Boston Marathon case defence begins

Published: Tuesday 31st March 2015 by The News Editor

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The defence case started in the trial of Boston Marathon bomber Dzhokhar Tsarnaev, as his lawyers tried to show his older brother masterminded the plan to detonate pressure-cooker bombs near the finish line.

Prosecutors rested their case against Tsarnaev yesterday after jurors in his death penalty trial saw gruesome post-mortem photos and heard a medical examiner describe the devastating injuries suffered by an eight-year-old boy killed in the 2013 terror attack.

One of the first witnesses called by the defence was a data analyst who said Tsarnaev’s mobile phone was being used in south-eastern Massachusetts – where he was attending college – while pressure cookers were being purchased north of Boston more than two months before the bombing.

The analyst also testified that large quantities of BBs were purchased a little over a month before the attack in two Wal-Mart stores in New Hampshire, at a time when Tsarnaev’s mobile phone was again being used near UMass-Dartmouth.

The defence made it clear from the first day of testimony on March 4 – when his lawyer admitted he participated in the bombings – their strategy is not to win an acquittal but to save Tsarnaev from the death penalty by arguing that his brother, Tamerlan, was largely responsible for the bombings.

Prosecutors ended their case on an emotional note. At least three jurors cried and wiped their eyes with tissues as they looked at photos of eight-year-old Martin Richard, who went to watch the marathon with his parents and siblings, and was killed when the second of two bombs exploded near the finish line.

Martin’s parents watched from the second row of the courtroom. Bill Richard kept his arm around the shoulder of his wife, Denise, throughout the testimony.

Two other people were killed and more than 260 were injured in the bombings. Prosecutors believe the brothers were seeking retaliation against the US for wars in Muslim countries.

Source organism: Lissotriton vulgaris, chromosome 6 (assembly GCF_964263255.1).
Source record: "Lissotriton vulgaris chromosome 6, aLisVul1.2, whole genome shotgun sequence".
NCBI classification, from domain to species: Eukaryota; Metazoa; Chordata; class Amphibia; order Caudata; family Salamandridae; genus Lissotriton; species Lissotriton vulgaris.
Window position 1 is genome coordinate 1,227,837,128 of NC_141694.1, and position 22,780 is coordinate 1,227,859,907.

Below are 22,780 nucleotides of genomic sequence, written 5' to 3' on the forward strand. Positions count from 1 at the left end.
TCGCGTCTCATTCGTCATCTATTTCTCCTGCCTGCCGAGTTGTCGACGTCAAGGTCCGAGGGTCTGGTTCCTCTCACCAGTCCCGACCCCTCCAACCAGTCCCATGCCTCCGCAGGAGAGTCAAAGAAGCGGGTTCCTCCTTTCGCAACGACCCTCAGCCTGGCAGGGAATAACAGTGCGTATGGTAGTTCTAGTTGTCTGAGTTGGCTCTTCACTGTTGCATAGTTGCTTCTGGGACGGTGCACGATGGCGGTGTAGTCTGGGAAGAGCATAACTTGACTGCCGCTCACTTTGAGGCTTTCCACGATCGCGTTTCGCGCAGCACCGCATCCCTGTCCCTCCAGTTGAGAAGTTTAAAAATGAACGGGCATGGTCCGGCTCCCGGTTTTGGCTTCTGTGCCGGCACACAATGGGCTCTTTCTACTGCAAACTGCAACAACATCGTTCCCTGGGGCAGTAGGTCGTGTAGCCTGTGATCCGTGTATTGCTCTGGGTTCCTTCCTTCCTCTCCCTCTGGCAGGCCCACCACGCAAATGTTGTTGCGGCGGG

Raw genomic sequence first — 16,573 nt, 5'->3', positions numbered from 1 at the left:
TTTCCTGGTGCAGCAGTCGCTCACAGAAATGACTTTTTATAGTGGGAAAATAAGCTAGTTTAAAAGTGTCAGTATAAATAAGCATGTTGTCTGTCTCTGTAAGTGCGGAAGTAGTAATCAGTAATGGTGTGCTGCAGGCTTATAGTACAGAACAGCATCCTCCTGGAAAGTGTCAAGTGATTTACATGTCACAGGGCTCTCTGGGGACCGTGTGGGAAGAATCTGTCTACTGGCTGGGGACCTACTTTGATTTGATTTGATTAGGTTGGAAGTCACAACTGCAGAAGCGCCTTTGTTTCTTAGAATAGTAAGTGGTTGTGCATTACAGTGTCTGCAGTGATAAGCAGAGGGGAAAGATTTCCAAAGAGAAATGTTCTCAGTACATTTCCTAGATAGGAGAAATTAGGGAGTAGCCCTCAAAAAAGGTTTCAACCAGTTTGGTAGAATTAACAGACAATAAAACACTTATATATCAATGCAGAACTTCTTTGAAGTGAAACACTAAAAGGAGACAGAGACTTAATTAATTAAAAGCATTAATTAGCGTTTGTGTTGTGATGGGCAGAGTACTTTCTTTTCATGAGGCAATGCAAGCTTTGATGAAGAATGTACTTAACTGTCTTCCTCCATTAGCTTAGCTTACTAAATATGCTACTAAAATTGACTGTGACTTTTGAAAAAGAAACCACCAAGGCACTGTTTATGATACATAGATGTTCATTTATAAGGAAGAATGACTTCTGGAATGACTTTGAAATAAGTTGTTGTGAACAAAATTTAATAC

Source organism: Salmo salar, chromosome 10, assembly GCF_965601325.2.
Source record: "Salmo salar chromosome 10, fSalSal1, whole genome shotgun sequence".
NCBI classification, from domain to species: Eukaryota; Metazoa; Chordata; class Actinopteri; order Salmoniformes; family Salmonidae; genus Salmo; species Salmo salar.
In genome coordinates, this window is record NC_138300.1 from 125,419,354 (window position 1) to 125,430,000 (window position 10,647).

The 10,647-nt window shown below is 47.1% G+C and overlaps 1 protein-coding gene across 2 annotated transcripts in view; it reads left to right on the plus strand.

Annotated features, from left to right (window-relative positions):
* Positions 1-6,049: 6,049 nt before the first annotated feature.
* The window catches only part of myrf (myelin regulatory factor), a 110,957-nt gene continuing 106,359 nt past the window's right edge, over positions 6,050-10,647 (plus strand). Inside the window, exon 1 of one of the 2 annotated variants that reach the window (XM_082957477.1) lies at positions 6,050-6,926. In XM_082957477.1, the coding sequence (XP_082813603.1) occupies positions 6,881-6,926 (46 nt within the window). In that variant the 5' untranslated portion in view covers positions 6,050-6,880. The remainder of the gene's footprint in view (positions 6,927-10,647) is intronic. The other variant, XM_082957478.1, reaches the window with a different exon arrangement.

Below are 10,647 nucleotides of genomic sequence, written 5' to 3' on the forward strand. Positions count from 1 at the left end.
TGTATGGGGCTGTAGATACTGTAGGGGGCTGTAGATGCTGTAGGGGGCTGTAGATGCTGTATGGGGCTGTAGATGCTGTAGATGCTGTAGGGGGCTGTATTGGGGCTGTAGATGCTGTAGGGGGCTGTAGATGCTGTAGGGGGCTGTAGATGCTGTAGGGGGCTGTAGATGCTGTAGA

The first defence witness was Michelle Gamble, an FBI field photographer who testified earlier yesterday for prosecutors, describing various photos and a video showing the scene of the second blast both before and shortly after the explosions.

In one of the photos, Martin Richard, his sister and several other children stand on a metal barricade. Tsarnaev appears to be just a few feet behind Martin and his sister.

While cross-examining Ms Gamble, Tsarnaev’s lawyers showed other photographs with several people in between Tsarnaev and the children, an apparent attempt to show that Tsarnaev did not purposefully target them with the bomb.

During their case, prosecutors presented heart-wrenching testimony from survivors who lost legs in the bombings. A string of emergency responders described a chaotic mix of smoke, blood and screams just after the bombs went off.

The defence will try to show that Tamerlan Tsarnaev was more culpable in the attack and in the killing three days later of Massachusetts Institute of Technology police Officer Sean Collier.

The defence case is expected to be relatively short. Once that is complete, jurors will deliberate on whether Tsarnaev is guilty of the 30 charges against him related to the bombing, the killing of Mr Collier and a violent confrontation with police in Watertown.

Tamerlan Tsarnaev, 26, was killed during the Watertown confrontation. Dzhokhar Tsarnaev, then 19, was found more than 18 hours later hiding in a boat parked in a yard.

If the jury convicts Tsarnaev – an event that may be a foregone conclusion because of his admitted guilt – the trial will move on to the second phase, when the same jury will hear more evidence to decide whether he should be put to death or should spend the rest of his life in prison.

Published: Tuesday 31st March 2015 by The News Editor

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